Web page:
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Thread: Hallucinations?

  1. #1

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    Default Hallucinations?

    I've never, that I know of, had hallucinations before in my life. I've always remembered wondering what it would actually be like to see something that's not real, only you see it as real. Mostly I wonder that when it happens in a movie.

    Last night though, I had my second hallucination, and it scared the pants of me and freaked out DH. I've had it once before in the past two weeks, but nothing like it was last night.



    The hallucination is that Savannah is inside the doona cover and she's suffocating. I wake up and all of a sudden realise she's somehow managed to get in between the two pieces of material that make the doona cover up, and she's right up the top end (so not down the bottom where I could rip open buttons). I can see the shape of her, and I can see her kicking her legs and arms around violently - ie if she was struggling to break out.

    First time it happened I was in the spare room and I must have snapped out of it pretty quick as it wasn't that bad - more just weird. Last night though DH was standing beside the bed (holding Savannah no less) and witnessed the whole thing. He said I was extremely panicked (as you would be if you think your child is in trouble) and was desperately trying to rip open the doona cover.

    He also said that it took a few tries for me to "hear" him - in that he was calling out my name and asking what's wrong, but I didn't answer straight away. When I did realise he was talking to me I screamed that she was stuck in the doona, and he said back that no, she was fine and "here, I am holding her". It was then that I just burst into uncontrollable sobbing and grabbed her for cuddles.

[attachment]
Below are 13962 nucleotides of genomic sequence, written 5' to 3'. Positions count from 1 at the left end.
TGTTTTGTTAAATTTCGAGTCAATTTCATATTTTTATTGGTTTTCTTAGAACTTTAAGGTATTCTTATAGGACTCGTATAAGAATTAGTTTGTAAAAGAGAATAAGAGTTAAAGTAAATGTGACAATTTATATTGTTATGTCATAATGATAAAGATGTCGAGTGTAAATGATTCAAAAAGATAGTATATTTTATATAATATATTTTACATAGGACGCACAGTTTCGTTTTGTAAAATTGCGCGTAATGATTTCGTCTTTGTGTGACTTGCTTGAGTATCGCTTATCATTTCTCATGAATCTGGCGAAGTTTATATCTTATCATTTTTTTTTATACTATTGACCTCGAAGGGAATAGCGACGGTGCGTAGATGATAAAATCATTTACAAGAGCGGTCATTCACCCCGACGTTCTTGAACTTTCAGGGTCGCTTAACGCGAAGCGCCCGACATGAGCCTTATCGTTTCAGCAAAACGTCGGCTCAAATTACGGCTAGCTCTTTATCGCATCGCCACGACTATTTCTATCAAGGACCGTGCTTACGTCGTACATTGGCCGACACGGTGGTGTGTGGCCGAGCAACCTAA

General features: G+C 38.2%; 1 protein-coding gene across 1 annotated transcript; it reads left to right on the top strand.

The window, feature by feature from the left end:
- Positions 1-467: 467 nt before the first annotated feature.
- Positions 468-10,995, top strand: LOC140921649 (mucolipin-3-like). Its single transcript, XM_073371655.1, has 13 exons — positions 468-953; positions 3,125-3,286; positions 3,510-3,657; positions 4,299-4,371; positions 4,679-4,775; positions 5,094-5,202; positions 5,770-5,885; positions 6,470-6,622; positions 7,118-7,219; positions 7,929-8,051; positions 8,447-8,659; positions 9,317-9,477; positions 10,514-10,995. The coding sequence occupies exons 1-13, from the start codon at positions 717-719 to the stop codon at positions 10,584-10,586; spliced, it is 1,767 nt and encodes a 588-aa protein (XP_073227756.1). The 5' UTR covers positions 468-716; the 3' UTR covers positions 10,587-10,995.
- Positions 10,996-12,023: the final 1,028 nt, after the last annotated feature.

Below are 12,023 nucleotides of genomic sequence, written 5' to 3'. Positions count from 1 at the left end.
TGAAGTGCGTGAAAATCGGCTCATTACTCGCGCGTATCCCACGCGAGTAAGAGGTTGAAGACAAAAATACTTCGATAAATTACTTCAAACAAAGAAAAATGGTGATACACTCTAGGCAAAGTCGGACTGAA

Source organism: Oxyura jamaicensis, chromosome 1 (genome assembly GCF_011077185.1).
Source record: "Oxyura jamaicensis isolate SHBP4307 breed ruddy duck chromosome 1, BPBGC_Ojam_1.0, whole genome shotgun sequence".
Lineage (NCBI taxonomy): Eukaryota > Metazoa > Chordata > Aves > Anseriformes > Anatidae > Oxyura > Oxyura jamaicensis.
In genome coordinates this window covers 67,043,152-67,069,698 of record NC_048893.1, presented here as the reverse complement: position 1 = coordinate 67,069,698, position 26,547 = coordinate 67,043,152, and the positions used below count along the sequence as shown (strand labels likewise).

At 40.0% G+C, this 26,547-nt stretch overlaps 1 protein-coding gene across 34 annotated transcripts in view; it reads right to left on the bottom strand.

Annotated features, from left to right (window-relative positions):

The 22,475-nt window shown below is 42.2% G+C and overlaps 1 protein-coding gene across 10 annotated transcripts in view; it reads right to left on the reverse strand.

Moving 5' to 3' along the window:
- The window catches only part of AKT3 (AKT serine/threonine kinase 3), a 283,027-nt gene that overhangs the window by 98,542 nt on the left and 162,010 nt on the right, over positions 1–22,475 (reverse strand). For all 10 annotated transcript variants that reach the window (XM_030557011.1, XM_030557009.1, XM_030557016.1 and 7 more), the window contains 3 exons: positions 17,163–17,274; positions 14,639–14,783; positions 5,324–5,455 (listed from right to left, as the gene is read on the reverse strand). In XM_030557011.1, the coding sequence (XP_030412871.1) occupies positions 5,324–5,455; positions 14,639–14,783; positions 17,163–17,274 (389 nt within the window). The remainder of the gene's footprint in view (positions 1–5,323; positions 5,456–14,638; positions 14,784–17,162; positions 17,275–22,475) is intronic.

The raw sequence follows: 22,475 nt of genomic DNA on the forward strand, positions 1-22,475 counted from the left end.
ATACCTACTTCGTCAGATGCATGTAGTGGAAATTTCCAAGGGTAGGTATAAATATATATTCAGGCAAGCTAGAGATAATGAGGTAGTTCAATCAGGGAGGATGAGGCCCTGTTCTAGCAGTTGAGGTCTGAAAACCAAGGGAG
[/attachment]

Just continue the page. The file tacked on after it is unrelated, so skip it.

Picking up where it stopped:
Is this just a lack of sleep causing this?

  2. #2

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    ok , a few things ... firstly a lack of sleep could be affecting this ... i went through horrific nightmares when ds was a new born ..

    secondly , it could be a sign of PND .... i would seek help right away and doc's can help you ....

    there is also some thing called postnatal psychosis

    http://www.panda.org.au/docs/What%20...hosis%2005.doc

    here is the link, its a long over view but it may help you figure out whats happening ..
    hallucinations happen to me when i have a fever , its been a while since i have had them (years ) but they are very scary ...

    :hugs: please seek some help honey ..

  3. #3